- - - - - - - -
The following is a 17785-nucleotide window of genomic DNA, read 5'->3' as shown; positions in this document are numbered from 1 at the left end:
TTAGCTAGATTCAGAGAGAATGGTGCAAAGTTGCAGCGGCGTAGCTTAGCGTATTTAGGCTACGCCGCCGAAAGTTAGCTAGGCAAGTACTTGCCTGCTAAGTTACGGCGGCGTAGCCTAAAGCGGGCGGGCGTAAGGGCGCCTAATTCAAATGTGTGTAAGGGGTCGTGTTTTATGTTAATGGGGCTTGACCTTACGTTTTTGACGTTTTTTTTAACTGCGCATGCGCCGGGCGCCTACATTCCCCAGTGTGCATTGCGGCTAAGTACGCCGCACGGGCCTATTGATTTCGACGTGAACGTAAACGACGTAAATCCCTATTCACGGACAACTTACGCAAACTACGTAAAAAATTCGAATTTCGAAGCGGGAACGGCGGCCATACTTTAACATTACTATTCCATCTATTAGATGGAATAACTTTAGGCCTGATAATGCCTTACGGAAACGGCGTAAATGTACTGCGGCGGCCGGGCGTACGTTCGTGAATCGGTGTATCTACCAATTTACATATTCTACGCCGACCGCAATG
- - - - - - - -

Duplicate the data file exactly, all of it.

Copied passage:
The following is a 17785-nucleotide window of genomic DNA, read 5'->3' as shown; positions in this document are numbered from 1 at the left end:
TTAGCTAGATTCAGAGAGAATGGTGCAAAGTTGCAGCGGCGTAGCTTAGCGTATTTAGGCTACGCCGCCGAAAGTTAGCTAGGCAAGTACTTGCCTGCTAAGTTACGGCGGCGTAGCCTAAAGCGGGCGGGCGTAAGGGCGCCTAATTCAAATGTGTGTAAGGGGTCGTGTTTTATGTTAATGGGGCTTGACCTTACGTTTTTGACGTTTTTTTTAACTGCGCATGCGCCGGGCGCCTACATTCCCCAGTGTGCATTGCGGCTAAGTACGCCGCACGGGCCTATTGATTTCGACGTGAACGTAAACGACGTAAATCCCTATTCACGGACAACTTACGCAAACTACGTAAAAAATTCGAATTTCGAAGCGGGAACGGCGGCCATACTTTAACATTACTATTCCATCTATTAGATGGAATAACTTTAGGCCTGATAATGCCTTACGGAAACGGCGTAAATGTACTGCGGCGGCCGGGCGTACGTTCGTGAATCGGTGTATCTACCAATTTACATATTCTACGCCGACCGCAATG